Despite being outlawed, drag racing continues to be a recreational activity among thrill-seeking drivers across the nation, including in Ohio. And although it is not often seen making headlines, the recent death of a college professor and her two-year-old daughter has illuminated the serious car accident risks taken on by these drivers.
And it’s not just the drivers themselves that are at risk. The mother and daughter killed in the recent crash were innocent commuters who were struck by a car driven by a 23-year-old drag racer. That driver was in competition with a 47-year-old woman, both of whom were traveling at speeds around 85 miles per hour prior to the car crash.
A 13-year-old passenger in one of the drag racing cards was also killed.
Both drag racers were charged and convicted of three counts of involuntary manslaughter. The driver who struck the vehicle was sentenced to 45 months in prison, while the other driver was sentenced to 32 months.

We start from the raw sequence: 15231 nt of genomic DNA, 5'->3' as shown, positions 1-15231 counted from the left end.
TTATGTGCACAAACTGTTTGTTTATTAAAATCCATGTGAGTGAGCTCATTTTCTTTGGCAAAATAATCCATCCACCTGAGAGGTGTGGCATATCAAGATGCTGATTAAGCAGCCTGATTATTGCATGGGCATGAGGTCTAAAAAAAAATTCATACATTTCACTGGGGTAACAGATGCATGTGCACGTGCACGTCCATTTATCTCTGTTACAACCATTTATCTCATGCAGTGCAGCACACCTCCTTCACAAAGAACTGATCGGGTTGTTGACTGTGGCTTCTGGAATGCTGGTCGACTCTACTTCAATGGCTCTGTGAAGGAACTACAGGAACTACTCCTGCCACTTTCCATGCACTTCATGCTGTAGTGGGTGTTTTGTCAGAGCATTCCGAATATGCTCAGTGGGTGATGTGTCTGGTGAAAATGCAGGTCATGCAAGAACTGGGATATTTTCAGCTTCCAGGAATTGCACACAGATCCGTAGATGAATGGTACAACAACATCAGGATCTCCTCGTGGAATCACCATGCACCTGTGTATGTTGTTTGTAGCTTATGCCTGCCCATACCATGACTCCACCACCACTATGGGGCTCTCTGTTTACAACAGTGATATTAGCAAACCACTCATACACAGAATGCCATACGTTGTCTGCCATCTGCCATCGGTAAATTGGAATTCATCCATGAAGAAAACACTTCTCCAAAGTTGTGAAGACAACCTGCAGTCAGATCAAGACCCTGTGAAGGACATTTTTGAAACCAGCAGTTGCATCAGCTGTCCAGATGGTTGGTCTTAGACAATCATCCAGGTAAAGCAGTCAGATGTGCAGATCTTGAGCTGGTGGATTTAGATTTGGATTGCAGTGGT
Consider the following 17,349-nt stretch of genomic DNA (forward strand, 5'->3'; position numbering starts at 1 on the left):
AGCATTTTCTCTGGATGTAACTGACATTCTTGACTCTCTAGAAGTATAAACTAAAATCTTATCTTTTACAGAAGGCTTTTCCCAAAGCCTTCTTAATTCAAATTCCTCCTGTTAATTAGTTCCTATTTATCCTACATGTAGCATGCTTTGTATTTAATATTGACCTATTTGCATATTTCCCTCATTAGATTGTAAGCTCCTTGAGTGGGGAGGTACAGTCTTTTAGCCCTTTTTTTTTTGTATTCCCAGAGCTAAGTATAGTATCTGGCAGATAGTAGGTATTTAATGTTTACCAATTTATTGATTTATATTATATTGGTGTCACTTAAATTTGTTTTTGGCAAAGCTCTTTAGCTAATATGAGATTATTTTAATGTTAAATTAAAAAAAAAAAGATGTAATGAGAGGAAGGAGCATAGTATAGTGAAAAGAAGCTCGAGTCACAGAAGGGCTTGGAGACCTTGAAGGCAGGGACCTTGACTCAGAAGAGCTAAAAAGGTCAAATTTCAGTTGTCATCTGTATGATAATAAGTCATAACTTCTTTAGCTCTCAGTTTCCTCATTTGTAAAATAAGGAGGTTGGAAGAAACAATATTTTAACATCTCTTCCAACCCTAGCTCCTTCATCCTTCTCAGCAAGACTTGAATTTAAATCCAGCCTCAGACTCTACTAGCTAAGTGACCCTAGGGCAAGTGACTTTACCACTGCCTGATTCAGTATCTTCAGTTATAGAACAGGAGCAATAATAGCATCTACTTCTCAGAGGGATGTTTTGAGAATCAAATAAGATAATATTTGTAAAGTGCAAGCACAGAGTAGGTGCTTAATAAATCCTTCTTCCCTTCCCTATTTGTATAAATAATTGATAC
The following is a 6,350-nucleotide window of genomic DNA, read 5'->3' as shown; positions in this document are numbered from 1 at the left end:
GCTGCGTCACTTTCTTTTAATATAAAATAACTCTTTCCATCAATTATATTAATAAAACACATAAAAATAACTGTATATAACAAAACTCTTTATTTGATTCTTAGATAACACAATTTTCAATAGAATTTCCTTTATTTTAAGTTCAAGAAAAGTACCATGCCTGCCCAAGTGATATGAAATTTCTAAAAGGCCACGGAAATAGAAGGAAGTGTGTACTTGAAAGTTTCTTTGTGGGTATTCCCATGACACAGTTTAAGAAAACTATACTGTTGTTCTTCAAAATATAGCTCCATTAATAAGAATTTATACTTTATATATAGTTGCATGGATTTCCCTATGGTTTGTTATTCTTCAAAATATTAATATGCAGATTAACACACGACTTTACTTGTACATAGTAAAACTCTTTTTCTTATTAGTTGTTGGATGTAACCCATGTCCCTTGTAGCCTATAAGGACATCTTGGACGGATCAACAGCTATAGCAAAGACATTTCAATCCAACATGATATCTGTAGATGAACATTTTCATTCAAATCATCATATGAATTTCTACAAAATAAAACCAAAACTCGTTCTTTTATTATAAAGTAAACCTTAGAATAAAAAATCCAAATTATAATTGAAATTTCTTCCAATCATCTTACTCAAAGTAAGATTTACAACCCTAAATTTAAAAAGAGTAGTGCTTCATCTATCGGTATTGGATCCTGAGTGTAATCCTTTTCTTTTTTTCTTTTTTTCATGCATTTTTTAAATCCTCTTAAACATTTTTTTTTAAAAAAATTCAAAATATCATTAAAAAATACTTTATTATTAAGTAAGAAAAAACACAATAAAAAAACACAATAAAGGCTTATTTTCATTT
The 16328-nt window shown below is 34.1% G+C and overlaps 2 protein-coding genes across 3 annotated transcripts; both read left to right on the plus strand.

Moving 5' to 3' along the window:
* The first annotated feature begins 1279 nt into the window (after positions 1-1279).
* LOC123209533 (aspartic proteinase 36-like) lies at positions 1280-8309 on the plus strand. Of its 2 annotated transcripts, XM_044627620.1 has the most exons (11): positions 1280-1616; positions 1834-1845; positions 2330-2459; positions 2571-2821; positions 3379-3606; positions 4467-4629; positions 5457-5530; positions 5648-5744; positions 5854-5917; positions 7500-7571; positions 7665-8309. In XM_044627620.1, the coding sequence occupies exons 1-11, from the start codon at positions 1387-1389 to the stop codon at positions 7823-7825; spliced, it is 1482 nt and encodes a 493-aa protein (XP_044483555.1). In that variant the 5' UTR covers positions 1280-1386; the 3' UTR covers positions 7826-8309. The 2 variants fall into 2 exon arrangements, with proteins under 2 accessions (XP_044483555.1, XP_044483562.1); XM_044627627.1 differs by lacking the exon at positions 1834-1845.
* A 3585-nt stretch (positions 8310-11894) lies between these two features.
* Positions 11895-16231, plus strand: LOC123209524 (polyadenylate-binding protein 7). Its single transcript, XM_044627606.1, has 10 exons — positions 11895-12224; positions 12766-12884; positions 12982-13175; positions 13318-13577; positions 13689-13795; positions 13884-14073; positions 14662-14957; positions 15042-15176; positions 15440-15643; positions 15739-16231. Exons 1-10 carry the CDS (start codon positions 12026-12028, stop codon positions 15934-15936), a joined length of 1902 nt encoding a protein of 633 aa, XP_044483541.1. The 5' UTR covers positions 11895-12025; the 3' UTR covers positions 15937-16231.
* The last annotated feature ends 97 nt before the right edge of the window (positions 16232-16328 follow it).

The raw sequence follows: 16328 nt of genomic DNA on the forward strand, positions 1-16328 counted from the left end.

Unfortunately, data regarding drag racing crashes is hard to gather because the illicit activity is not easily tracked. The National Highway Traffic Safety Administration reports, though, that 122 drag racing-related crashes resulted in 153 deaths nationally between 2001 and 2010.
However, the NHTSA has recently changed how it defines “racing” to be more inclusive of accidents where at least one party was charged by police with racing. If that definition were retroactively applied to crashes occurring prior to 2009, when the change was implemented, there would have been 1,047 deaths in total attributed to drag racing between 2001 and 2008 alone.
Source: USA TODAY, “Illegal drag racing still deadly practice,” Larry Copeland, Sept. 14, 2012